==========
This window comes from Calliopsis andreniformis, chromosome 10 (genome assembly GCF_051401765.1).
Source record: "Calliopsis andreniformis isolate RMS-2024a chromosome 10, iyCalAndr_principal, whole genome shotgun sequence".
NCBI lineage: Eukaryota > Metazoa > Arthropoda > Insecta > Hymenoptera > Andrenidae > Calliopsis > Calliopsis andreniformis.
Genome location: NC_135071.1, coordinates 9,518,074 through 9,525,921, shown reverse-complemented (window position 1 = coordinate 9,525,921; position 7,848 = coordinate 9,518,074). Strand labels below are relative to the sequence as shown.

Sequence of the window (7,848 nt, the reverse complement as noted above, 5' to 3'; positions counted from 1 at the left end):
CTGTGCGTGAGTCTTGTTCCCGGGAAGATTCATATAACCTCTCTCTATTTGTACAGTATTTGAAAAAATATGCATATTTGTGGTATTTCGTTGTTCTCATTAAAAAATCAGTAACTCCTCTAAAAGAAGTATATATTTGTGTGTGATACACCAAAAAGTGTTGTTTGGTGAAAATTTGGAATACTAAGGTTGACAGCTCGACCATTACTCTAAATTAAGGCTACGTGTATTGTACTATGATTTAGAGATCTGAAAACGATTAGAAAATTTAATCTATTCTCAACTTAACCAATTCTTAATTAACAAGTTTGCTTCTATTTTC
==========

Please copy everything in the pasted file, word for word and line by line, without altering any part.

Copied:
This window comes from Calliopsis andreniformis, chromosome 10 (genome assembly GCF_051401765.1).
Source record: "Calliopsis andreniformis isolate RMS-2024a chromosome 10, iyCalAndr_principal, whole genome shotgun sequence".
NCBI lineage: Eukaryota > Metazoa > Arthropoda > Insecta > Hymenoptera > Andrenidae > Calliopsis > Calliopsis andreniformis.
Genome location: NC_135071.1, coordinates 9,518,074 through 9,525,921, shown reverse-complemented (window position 1 = coordinate 9,525,921; position 7,848 = coordinate 9,518,074). Strand labels below are relative to the sequence as shown.

Sequence of the window (7,848 nt, the reverse complement as noted above, 5' to 3'; positions counted from 1 at the left end):
CTGTGCGTGAGTCTTGTTCCCGGGAAGATTCATATAACCTCTCTCTATTTGTACAGTATTTGAAAAAATATGCATATTTGTGGTATTTCGTTGTTCTCATTAAAAAATCAGTAACTCCTCTAAAAGAAGTATATATTTGTGTGTGATACACCAAAAAGTGTTGTTTGGTGAAAATTTGGAATACTAAGGTTGACAGCTCGACCATTACTCTAAATTAAGGCTACGTGTATTGTACTATGATTTAGAGATCTGAAAACGATTAGAAAATTTAATCTATTCTCAACTTAACCAATTCTTAATTAACAAGTTTGCTTCTATTTTC